- Based on a Defiance DMK22C
- Chambered in .22LR
- Hydrodipped in MultiCam Black
It was about seven or eight years ago that Scott became enamored with shooting at night and with night vision devices in general. One of his old friends had come back from deployment and introduced him to shooting at night. Scott, like many shooters, had really only shot during daylight hours or even if he did shoot at night, it was at a well-lit range. One trip to a non-lit range one evening with his buddy changed all that.
At the time, Scott’s friend had recently purchased a PVS-14 night vision monocle and an infrared (IR) laser unit and took Scott out to the range to sight in the laser that he mounted to his carbine. Scott had never used a night vision device or IR laser prior to that outing but was instantly blown away by what he experienced. After that night, Scott wanted to build a night vision set up of his own.
Now fast forward to current day. Scott has his own PVS-14 unit along with a bunch of night vision gear that one usually ends up buying when you dive into the night vision pool. Scott says, “Yeah, night vision gear isn’t cheap. But if you want to do it right, you’ve got to just buy once and cry once.” Over the years, he’s taken his share of low-light and no-light tactical classes and has even competed in white light competition matches at a local range. Along the way, he built a night vision carbine. The 5.56mm NATO chambered carbine is his go to rifle when he goes shooting at night.
Even though ammo prices have dropped in recent years, Scott was looking for a way to lower his cost of shooting, especially when he is shooting for pure recreation. A couple of times a year, he heads out for camping with the buddies or at times with his extended family. Like himself, some of his family members enjoy plinking and doing it with his 5.56mm carbines was costing him more than he wanted to spend. This is when he decided a .22LR carbine would be a good investment.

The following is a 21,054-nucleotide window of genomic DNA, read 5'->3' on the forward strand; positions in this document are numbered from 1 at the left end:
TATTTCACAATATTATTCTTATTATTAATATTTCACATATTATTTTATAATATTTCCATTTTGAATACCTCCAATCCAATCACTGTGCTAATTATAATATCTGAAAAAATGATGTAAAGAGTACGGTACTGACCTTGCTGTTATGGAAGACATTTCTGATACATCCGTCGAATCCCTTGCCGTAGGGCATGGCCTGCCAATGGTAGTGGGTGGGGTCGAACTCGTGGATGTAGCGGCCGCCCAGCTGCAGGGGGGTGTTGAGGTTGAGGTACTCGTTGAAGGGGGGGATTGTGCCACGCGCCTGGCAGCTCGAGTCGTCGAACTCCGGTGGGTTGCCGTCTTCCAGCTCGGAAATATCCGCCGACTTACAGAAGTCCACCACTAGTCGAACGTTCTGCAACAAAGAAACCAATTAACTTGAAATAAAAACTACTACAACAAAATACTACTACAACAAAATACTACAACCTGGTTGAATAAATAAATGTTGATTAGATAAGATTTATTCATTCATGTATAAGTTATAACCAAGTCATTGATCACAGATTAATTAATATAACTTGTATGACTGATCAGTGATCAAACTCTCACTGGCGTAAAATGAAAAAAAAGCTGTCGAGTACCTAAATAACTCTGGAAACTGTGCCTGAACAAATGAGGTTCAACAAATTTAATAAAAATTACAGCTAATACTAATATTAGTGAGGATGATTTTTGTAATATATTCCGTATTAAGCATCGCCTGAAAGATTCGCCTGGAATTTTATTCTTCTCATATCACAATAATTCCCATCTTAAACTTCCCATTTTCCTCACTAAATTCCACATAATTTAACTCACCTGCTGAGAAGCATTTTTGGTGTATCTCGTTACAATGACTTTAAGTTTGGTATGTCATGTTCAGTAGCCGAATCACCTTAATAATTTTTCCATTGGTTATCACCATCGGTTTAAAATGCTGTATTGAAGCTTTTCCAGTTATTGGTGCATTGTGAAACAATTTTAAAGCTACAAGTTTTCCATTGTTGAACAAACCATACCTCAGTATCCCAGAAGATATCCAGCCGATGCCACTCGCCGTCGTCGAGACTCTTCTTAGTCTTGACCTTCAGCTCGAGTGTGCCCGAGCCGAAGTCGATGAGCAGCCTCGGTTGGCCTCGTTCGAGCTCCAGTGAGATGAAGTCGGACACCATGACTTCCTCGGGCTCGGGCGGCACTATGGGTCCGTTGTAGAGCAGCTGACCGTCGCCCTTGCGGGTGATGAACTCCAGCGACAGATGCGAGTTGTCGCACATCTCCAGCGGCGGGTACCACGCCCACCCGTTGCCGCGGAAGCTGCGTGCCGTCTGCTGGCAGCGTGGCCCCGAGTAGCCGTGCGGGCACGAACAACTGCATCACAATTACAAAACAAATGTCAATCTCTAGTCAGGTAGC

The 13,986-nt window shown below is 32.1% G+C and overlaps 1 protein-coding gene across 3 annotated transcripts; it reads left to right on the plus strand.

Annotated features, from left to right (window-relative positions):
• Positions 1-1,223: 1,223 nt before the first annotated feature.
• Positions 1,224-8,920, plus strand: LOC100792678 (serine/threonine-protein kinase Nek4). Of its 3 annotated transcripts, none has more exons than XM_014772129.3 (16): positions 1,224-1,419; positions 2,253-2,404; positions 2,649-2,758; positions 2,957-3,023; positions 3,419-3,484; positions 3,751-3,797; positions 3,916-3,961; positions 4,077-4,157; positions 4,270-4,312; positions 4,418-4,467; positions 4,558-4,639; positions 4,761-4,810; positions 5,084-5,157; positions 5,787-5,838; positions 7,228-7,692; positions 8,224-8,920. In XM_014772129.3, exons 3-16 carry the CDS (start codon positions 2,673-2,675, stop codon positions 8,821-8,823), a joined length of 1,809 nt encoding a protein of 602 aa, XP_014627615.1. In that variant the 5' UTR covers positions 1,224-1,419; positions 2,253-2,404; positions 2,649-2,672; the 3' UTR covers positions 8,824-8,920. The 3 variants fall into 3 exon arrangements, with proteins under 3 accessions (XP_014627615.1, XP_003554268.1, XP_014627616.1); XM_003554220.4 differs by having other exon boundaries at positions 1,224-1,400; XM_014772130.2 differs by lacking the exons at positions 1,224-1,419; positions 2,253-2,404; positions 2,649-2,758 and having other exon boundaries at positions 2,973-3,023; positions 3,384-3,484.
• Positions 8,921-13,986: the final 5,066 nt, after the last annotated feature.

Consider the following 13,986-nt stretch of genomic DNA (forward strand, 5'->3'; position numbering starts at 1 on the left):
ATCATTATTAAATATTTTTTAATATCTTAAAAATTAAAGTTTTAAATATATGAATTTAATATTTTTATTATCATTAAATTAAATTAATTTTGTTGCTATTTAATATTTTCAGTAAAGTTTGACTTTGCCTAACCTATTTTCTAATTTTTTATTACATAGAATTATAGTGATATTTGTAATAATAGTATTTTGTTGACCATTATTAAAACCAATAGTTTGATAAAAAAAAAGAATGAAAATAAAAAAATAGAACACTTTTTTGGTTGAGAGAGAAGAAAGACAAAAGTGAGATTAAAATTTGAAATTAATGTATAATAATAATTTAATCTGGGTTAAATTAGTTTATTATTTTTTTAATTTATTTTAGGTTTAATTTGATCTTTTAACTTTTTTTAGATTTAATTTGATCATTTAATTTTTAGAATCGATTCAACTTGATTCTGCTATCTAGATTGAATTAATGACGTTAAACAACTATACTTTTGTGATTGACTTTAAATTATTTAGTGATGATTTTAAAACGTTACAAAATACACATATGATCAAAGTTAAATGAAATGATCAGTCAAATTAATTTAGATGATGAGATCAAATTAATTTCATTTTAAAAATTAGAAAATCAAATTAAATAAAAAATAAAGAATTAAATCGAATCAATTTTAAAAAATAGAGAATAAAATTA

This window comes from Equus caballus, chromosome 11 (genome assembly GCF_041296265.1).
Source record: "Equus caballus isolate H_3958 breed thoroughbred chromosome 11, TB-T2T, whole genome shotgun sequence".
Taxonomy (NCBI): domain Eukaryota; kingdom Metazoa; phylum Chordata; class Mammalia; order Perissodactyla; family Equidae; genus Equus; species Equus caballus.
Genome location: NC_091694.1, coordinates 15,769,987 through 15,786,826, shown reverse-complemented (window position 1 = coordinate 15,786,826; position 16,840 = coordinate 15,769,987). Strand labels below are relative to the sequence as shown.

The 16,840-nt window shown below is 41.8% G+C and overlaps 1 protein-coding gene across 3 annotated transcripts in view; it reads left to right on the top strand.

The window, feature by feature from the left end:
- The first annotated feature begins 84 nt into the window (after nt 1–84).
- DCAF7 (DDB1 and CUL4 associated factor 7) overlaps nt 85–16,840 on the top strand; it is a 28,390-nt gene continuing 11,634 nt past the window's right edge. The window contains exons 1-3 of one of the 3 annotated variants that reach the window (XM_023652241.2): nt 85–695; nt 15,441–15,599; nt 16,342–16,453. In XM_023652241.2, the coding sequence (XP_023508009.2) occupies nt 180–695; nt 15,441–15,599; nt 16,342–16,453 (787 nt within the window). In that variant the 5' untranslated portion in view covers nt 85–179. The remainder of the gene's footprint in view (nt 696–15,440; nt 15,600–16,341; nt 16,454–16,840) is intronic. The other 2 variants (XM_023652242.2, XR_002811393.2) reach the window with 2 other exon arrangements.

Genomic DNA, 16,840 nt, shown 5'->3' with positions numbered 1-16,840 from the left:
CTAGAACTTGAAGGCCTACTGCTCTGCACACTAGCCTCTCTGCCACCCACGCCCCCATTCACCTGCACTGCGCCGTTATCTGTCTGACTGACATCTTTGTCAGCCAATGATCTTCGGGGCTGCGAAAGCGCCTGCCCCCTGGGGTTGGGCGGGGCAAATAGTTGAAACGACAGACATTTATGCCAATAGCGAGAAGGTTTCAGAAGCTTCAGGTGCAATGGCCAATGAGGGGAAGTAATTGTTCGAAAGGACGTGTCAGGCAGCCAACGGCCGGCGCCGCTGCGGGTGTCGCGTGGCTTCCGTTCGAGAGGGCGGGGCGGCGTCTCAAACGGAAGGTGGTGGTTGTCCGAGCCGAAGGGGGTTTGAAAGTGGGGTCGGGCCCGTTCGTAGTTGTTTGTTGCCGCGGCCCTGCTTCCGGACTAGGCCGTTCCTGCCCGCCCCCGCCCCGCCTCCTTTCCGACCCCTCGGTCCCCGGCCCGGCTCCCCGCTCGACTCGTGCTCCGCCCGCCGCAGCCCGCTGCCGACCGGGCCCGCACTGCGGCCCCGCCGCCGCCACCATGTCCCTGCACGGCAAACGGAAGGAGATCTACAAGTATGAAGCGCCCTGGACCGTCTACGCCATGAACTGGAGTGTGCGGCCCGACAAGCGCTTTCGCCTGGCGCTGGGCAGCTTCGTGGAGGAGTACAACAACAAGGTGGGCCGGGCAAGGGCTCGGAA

After looking around for AR-15-esque .22LR carbines, he realized there wasn’t one available that met his requirements. They were either replicas that simply looked like an AR-15 or actual AR-15s that were converted to run .22LR. He figured that the replicas didn’t give him the real AR-15 type controls and functionality that he wanted and AR conversions can be finicky with the many type of .22LR ammo that’s out there. He wanted a dedicated system that feels like his other ARs but could run on almost any variation of .22LR ammo.
Scott recalled, “I probably looked around for a year or two for the perfect .22LR carbine, but I didn’t see any that I liked until one day a couple of years ago. I remember seeing a YouTube video where someone reviewed the Defiance DMK22C. It seemed like what I was looking for. It used most of the same types of upgradeable control parts that a real AR-15 does, has features such as bolt hold open on an empty mag and reportedly eats up any kind of .22LR you feed it.” He had to investigate the DMK22C further. After visiting a dealer, he decided to take it on as a fun project to build up.
One of his favorite carbines to shoot and to look at is the one that he built for night vision shooting. It was fitted with some cool guy gear and hydrodipped in MultiCam Black camouflage. (For more on that rifle, see the accompanying sidebar.) Although the .22LR isn’t intended to be used for low/no-light shooting, he decided he wanted to customize the DMK22C in its likeness anyway.
One of the major reasons he jumped on the DMK22 was that it readily takes AR-15 accessories. To that end, he stripped off everything but the lower receiver and started over. The factory upper receiver was replaced with a VLTOR MUR. The MUR receiver he chose to use doesn’t have a forward assist, although the DMK22C’s bolt is capable of using one.
The bolt assembly is factory stock, but the barrel isn’t. He replaced the standard 16.5-inch length barrel with a Ruger 10/22 barrel from Beyer Barrels, which is also 16.5-inches long. Yes, you read that right, the DMK22C accepts 10/22 barrels. Its barrel sleeve is unique in that it can be transferred to just about any barrel made for a 10/22 for instant installation into any AR-15 upper receiver. Because Beyer Barrels can be customized at the time they are ordered, he requested his Ultralight barrel to be completely fluted to lighten it even more.